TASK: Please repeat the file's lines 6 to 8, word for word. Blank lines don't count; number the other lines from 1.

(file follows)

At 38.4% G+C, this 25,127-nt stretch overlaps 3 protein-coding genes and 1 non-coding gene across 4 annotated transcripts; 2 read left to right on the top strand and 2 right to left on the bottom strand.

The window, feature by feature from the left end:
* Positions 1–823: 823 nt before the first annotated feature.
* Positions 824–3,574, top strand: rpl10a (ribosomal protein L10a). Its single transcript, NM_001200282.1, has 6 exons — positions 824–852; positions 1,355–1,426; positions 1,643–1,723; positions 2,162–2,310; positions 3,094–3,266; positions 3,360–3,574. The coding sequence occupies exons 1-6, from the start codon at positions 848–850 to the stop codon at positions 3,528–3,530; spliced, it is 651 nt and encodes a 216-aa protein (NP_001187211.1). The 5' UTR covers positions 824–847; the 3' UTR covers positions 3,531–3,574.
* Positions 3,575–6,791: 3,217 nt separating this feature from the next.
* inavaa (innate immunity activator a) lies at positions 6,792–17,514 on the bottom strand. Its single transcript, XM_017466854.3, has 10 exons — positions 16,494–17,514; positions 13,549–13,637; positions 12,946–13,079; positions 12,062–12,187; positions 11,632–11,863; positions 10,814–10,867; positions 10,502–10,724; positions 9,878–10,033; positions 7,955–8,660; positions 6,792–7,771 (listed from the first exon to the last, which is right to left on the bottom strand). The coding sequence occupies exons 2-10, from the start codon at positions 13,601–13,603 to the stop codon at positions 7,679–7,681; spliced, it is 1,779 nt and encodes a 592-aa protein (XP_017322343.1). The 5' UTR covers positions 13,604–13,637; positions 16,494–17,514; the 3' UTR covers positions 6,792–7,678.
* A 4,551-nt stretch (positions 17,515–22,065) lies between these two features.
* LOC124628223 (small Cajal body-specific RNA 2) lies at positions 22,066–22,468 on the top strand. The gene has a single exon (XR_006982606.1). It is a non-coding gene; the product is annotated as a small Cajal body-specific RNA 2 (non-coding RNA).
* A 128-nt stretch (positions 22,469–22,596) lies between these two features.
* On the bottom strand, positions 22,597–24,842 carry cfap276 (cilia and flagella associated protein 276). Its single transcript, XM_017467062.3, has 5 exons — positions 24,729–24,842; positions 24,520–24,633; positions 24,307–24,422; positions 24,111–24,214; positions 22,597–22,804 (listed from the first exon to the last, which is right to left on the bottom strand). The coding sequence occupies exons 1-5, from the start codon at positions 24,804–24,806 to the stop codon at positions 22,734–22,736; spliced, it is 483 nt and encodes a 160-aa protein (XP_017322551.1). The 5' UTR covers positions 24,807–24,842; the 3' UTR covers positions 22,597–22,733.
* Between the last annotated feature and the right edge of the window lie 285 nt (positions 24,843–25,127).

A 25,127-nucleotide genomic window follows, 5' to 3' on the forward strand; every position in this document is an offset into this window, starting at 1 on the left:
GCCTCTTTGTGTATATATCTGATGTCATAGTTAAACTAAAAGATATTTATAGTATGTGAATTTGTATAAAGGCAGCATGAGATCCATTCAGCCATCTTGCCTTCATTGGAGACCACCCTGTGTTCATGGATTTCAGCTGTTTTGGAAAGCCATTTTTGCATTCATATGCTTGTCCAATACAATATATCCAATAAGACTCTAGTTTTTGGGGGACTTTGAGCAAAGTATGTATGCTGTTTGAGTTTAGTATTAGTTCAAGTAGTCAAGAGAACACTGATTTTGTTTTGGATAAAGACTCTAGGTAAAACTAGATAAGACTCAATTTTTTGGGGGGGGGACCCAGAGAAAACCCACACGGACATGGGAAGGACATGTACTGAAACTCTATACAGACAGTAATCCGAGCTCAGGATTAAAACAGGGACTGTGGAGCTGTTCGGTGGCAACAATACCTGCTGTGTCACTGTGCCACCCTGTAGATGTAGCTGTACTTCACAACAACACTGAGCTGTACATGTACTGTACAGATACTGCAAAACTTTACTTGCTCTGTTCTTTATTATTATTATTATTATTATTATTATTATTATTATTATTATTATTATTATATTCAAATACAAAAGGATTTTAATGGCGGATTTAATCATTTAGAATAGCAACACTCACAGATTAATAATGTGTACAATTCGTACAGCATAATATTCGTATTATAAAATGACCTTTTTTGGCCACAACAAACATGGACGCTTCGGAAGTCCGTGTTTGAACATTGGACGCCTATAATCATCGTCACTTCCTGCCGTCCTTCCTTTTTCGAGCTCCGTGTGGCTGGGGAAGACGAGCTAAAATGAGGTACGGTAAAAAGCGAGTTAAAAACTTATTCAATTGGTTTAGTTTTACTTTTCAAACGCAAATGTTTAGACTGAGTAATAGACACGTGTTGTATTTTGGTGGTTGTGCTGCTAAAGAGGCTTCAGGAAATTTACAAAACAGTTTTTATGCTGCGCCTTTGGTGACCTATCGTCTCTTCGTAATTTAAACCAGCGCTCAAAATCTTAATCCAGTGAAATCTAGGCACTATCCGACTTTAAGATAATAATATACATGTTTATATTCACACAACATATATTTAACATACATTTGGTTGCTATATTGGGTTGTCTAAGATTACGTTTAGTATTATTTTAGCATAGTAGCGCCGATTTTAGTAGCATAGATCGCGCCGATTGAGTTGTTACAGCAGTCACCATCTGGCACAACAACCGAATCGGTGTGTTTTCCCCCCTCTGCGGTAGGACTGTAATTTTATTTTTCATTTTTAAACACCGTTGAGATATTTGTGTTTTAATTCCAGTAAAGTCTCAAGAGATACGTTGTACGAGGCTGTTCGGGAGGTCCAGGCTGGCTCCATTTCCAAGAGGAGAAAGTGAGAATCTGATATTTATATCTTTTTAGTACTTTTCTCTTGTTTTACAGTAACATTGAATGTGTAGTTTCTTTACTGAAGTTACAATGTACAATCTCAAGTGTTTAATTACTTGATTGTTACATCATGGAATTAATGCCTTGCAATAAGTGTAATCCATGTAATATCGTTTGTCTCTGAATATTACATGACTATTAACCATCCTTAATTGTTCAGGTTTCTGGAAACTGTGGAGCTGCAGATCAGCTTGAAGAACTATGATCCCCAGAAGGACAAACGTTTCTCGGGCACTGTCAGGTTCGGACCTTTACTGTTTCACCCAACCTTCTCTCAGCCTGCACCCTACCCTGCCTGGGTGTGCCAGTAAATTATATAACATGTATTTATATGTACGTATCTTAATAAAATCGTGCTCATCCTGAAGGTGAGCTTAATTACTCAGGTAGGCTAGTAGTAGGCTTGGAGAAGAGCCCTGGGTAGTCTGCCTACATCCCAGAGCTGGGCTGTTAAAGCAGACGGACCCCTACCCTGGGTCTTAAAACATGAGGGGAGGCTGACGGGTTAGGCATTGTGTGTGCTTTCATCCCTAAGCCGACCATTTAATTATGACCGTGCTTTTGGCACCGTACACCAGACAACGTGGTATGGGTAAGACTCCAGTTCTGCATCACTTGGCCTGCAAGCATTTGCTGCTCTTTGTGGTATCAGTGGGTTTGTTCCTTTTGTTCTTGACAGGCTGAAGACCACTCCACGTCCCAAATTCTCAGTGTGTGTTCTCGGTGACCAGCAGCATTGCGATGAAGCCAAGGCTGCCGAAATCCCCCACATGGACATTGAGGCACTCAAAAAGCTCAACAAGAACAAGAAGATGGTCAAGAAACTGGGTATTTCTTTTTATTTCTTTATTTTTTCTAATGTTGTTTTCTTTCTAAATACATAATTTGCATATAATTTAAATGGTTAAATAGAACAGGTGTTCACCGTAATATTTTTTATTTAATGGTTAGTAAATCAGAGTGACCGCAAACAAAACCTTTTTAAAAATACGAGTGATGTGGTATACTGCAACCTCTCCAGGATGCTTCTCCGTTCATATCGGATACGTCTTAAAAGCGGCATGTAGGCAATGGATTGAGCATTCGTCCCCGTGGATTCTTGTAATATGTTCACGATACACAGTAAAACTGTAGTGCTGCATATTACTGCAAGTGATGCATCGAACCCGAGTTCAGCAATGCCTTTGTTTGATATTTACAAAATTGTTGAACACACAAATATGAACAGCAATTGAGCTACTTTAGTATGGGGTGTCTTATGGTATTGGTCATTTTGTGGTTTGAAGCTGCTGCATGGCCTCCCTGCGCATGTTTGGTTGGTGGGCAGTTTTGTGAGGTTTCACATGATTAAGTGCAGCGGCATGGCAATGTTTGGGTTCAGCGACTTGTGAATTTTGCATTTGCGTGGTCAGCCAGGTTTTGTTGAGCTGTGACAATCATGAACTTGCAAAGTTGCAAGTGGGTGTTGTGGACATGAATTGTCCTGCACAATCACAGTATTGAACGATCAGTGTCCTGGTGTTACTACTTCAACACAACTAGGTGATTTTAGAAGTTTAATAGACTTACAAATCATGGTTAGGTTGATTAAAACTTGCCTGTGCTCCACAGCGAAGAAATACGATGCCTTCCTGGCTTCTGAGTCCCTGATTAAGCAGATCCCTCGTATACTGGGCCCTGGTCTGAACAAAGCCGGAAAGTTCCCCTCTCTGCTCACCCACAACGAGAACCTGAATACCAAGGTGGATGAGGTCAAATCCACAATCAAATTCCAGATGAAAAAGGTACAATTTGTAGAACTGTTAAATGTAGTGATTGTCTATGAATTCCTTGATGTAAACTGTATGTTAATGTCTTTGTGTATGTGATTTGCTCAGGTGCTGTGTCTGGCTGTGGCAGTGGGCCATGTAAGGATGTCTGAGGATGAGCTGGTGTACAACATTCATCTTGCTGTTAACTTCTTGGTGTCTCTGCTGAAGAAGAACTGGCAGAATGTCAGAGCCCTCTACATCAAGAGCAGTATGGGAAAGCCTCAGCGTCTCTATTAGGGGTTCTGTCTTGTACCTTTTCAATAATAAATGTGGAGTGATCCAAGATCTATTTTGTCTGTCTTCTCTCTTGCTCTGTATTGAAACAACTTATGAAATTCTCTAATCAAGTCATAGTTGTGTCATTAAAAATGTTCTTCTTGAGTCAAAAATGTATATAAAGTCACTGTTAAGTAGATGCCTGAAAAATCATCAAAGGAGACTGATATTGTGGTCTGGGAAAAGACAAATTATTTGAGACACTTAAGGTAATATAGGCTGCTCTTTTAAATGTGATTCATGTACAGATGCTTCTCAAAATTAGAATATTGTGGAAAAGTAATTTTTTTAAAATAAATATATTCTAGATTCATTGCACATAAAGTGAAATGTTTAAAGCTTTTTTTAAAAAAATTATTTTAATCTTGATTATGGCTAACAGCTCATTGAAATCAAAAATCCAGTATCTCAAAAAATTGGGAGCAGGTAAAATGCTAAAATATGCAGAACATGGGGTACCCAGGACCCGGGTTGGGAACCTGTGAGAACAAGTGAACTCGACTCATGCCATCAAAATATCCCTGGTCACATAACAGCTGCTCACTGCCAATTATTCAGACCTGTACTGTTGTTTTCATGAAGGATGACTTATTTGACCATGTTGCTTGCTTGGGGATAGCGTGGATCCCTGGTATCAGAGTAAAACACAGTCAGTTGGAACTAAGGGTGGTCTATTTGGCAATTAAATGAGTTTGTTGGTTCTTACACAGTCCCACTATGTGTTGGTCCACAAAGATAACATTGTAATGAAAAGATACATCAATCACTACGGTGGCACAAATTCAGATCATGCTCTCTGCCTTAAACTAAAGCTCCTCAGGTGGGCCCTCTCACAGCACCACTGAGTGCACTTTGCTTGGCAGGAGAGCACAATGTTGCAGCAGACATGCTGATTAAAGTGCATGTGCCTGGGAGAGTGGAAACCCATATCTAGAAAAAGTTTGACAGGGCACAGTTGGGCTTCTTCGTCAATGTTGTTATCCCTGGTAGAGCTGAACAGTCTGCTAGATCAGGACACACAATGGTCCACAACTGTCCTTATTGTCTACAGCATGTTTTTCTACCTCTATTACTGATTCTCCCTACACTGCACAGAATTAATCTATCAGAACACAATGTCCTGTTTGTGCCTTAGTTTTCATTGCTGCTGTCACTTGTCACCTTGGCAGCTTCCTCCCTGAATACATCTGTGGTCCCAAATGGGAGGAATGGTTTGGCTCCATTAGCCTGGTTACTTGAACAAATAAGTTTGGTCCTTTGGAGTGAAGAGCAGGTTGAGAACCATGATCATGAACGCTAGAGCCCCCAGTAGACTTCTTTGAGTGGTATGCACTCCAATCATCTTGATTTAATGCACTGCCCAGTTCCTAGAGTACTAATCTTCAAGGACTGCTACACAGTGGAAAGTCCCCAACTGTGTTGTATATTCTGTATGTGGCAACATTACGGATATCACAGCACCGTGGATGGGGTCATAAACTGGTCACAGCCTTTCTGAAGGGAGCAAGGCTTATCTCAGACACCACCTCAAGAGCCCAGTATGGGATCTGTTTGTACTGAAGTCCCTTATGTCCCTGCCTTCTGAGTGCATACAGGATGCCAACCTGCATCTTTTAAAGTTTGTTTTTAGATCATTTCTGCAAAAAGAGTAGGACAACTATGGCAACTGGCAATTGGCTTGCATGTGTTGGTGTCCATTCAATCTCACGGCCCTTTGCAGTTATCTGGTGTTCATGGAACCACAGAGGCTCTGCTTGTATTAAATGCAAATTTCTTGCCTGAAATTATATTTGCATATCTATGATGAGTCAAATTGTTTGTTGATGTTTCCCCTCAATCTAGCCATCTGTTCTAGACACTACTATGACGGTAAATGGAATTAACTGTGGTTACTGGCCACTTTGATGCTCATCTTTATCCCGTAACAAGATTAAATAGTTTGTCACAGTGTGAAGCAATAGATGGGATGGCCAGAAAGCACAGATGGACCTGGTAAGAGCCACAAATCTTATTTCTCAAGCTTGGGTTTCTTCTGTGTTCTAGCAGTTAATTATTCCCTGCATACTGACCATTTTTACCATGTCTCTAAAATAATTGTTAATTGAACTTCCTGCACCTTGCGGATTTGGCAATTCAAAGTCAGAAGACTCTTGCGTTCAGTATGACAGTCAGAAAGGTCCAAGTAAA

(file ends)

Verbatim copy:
* inavaa (innate immunity activator a) lies at positions 6,792–17,514 on the bottom strand. Its single transcript, XM_017466854.3, has 10 exons — positions 16,494–17,514; positions 13,549–13,637; positions 12,946–13,079; positions 12,062–12,187; positions 11,632–11,863; positions 10,814–10,867; positions 10,502–10,724; positions 9,878–10,033; positions 7,955–8,660; positions 6,792–7,771 (listed from the first exon to the last, which is right to left on the bottom strand). The coding sequence occupies exons 2-10, from the start codon at positions 13,601–13,603 to the stop codon at positions 7,679–7,681; spliced, it is 1,779 nt and encodes a 592-aa protein (XP_017322343.1). The 5' UTR covers positions 13,604–13,637; positions 16,494–17,514; the 3' UTR covers positions 6,792–7,678.
* A 4,551-nt stretch (positions 17,515–22,065) lies between these two features.
* LOC124628223 (small Cajal body-specific RNA 2) lies at positions 22,066–22,468 on the top strand. The gene has a single exon (XR_006982606.1). It is a non-coding gene; the product is annotated as a small Cajal body-specific RNA 2 (non-coding RNA).